Twenty of the special paving stones, dedicated to Jews who were deported to Nazi death camps, were stolen from a street in the Rome district of Monti overnight, the association that installed them, Associazione Arte in Memoria, said today.
The stones, created by German artist Gunter Demnig, were laid in Via Madonna dei Monti in January 2012 and devoted to 20 members of the Di Consiglio family.
The family was among the worst affected in Rome, not only in the raid on the Ghetto on October 16, 1943, but also in the raid on March 21, 1944, when more than 20 members of the family were killed or sent to Auschwitz.
Each stone commemorates a Holocaust victim, with a simple inscription on the gold-plated stone, which is laid outside the person's former home.
These stones form just a tiny part of a project that's been running for more than 20 years, spanning eight countries, with over 40,000 stones.
There are – or were – some 200 of the stones in Rome, and dozens in other Italian cities.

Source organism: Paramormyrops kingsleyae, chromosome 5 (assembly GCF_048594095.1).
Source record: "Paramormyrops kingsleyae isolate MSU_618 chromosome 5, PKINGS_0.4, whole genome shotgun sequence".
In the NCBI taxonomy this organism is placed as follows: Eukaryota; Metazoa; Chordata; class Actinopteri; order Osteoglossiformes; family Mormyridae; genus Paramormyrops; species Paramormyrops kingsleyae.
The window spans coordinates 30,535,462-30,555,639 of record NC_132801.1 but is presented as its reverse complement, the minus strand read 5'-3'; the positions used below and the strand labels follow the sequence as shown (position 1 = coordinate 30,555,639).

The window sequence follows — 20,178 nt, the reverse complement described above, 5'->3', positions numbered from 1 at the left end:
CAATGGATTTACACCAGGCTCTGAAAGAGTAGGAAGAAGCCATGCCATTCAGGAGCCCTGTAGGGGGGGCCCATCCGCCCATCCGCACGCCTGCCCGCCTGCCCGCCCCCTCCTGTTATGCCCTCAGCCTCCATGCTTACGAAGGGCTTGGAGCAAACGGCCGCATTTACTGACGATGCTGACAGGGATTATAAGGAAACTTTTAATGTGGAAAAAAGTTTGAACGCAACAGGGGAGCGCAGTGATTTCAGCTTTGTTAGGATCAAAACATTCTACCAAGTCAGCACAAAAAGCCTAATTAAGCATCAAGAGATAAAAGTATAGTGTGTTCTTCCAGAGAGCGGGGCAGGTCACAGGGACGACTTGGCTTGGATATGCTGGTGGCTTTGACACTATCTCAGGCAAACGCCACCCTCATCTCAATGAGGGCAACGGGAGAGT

Adachiara Zevi, President of the Associazione Arte in Memoria, told Italian media the group had been threatened with the theft of the stones.
“I am overwhelmed, it is an unspeakable thing: this act fulfils the threats that the Association and myself as president received last July,”
“But these stones continue to tell the truth to all those who pass.”
The theft, believed to be an anti-semitic attack, comes as a new EU study reports a rise in attacks against Jews.
Rome mayor Virginia Raggi said on Twitter that the theft was “unacceptable. A gesture that I condemn with force and deep indignation. Memory demands respect.”
Inaccettabile il furto di 20 pietre d’inciampo, realizzate in memoria dei cittadini ebrei deportati nei campi di concentramento, nel rione Monti. Un gesto che condanno con forza e profonda indignazione. La memoria esige rispetto.
— Virginia Raggi (@virginiaraggi) December 10, 2018
The artist behind the project, Cologne-born Gunter Demning, wanted to give back a name to the victims who had been reduced to a number, returning them symbolically to the home and neighbourhood that was snatched from them.
They are called Stumble Stones, Stolpersteine in German, because the idea is that you literally stumble over the slightly raised cobbles, and are forced to remember.
Demning says that stooping down to read the details is a kind of bow of respect to the victims.